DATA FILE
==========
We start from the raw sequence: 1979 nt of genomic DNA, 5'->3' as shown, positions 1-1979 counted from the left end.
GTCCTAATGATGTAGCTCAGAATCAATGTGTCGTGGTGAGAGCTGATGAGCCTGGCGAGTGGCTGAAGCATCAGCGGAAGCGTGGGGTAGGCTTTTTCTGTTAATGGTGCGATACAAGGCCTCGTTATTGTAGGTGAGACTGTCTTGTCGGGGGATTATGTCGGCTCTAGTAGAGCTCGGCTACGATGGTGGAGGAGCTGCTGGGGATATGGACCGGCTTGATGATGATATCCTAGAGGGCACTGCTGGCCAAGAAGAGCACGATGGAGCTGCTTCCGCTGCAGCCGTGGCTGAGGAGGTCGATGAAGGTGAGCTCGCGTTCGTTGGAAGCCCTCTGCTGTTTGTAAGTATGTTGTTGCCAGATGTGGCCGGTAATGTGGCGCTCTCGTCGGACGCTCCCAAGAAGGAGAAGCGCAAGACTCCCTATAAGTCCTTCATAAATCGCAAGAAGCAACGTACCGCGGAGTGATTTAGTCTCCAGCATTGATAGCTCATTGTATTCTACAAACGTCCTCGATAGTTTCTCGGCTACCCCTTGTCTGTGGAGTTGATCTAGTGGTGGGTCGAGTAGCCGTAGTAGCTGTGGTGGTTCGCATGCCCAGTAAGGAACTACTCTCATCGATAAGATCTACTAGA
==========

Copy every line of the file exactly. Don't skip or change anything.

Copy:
We start from the raw sequence: 1979 nt of genomic DNA, 5'->3' as shown, positions 1-1979 counted from the left end.
GTCCTAATGATGTAGCTCAGAATCAATGTGTCGTGGTGAGAGCTGATGAGCCTGGCGAGTGGCTGAAGCATCAGCGGAAGCGTGGGGTAGGCTTTTTCTGTTAATGGTGCGATACAAGGCCTCGTTATTGTAGGTGAGACTGTCTTGTCGGGGGATTATGTCGGCTCTAGTAGAGCTCGGCTACGATGGTGGAGGAGCTGCTGGGGATATGGACCGGCTTGATGATGATATCCTAGAGGGCACTGCTGGCCAAGAAGAGCACGATGGAGCTGCTTCCGCTGCAGCCGTGGCTGAGGAGGTCGATGAAGGTGAGCTCGCGTTCGTTGGAAGCCCTCTGCTGTTTGTAAGTATGTTGTTGCCAGATGTGGCCGGTAATGTGGCGCTCTCGTCGGACGCTCCCAAGAAGGAGAAGCGCAAGACTCCCTATAAGTCCTTCATAAATCGCAAGAAGCAACGTACCGCGGAGTGATTTAGTCTCCAGCATTGATAGCTCATTGTATTCTACAAACGTCCTCGATAGTTTCTCGGCTACCCCTTGTCTGTGGAGTTGATCTAGTGGTGGGTCGAGTAGCCGTAGTAGCTGTGGTGGTTCGCATGCCCAGTAAGGAACTACTCTCATCGATAAGATCTACTAGA